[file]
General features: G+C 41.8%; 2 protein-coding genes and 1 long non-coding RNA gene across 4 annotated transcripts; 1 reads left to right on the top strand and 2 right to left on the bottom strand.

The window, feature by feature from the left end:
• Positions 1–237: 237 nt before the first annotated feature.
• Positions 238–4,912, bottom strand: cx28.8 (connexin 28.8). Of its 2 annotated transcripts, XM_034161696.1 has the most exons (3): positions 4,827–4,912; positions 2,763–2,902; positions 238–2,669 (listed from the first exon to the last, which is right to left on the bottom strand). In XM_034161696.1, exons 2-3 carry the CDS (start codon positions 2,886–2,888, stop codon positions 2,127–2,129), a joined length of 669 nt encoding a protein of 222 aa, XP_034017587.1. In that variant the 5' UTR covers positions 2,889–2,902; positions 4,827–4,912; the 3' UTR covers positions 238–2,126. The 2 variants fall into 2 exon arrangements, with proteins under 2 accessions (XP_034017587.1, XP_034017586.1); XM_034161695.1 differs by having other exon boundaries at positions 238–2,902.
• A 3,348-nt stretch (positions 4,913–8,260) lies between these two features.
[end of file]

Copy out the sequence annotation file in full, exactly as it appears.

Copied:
General features: G+C 41.8%; 2 protein-coding genes and 1 long non-coding RNA gene across 4 annotated transcripts; 1 reads left to right on the top strand and 2 right to left on the bottom strand.

The window, feature by feature from the left end:
• Positions 1–237: 237 nt before the first annotated feature.
• Positions 238–4,912, bottom strand: cx28.8 (connexin 28.8). Of its 2 annotated transcripts, XM_034161696.1 has the most exons (3): positions 4,827–4,912; positions 2,763–2,902; positions 238–2,669 (listed from the first exon to the last, which is right to left on the bottom strand). In XM_034161696.1, exons 2-3 carry the CDS (start codon positions 2,886–2,888, stop codon positions 2,127–2,129), a joined length of 669 nt encoding a protein of 222 aa, XP_034017587.1. In that variant the 5' UTR covers positions 2,889–2,902; positions 4,827–4,912; the 3' UTR covers positions 238–2,126. The 2 variants fall into 2 exon arrangements, with proteins under 2 accessions (XP_034017587.1, XP_034017586.1); XM_034161695.1 differs by having other exon boundaries at positions 238–2,902.
• A 3,348-nt stretch (positions 4,913–8,260) lies between these two features.